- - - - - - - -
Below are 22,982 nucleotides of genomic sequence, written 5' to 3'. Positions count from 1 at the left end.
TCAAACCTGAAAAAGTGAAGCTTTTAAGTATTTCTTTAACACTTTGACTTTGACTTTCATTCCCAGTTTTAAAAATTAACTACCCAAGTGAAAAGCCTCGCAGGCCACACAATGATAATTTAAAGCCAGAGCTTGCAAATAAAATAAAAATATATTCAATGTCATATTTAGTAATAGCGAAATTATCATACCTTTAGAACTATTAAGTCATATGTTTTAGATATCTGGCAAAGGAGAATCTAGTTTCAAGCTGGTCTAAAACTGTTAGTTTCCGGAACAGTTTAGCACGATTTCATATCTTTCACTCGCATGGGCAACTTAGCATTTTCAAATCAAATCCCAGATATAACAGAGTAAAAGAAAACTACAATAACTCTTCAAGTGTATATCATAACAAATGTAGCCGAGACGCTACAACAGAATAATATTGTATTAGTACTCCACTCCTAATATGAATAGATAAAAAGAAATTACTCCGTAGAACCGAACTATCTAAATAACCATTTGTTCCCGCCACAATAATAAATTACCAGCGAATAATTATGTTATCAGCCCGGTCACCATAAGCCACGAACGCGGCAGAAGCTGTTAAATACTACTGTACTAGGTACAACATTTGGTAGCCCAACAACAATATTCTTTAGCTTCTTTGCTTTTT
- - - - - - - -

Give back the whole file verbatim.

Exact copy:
Below are 22,982 nucleotides of genomic sequence, written 5' to 3'. Positions count from 1 at the left end.
TCAAACCTGAAAAAGTGAAGCTTTTAAGTATTTCTTTAACACTTTGACTTTGACTTTCATTCCCAGTTTTAAAAATTAACTACCCAAGTGAAAAGCCTCGCAGGCCACACAATGATAATTTAAAGCCAGAGCTTGCAAATAAAATAAAAATATATTCAATGTCATATTTAGTAATAGCGAAATTATCATACCTTTAGAACTATTAAGTCATATGTTTTAGATATCTGGCAAAGGAGAATCTAGTTTCAAGCTGGTCTAAAACTGTTAGTTTCCGGAACAGTTTAGCACGATTTCATATCTTTCACTCGCATGGGCAACTTAGCATTTTCAAATCAAATCCCAGATATAACAGAGTAAAAGAAAACTACAATAACTCTTCAAGTGTATATCATAACAAATGTAGCCGAGACGCTACAACAGAATAATATTGTATTAGTACTCCACTCCTAATATGAATAGATAAAAAGAAATTACTCCGTAGAACCGAACTATCTAAATAACCATTTGTTCCCGCCACAATAATAAATTACCAGCGAATAATTATGTTATCAGCCCGGTCACCATAAGCCACGAACGCGGCAGAAGCTGTTAAATACTACTGTACTAGGTACAACATTTGGTAGCCCAACAACAATATTCTTTAGCTTCTTTGCTTTTT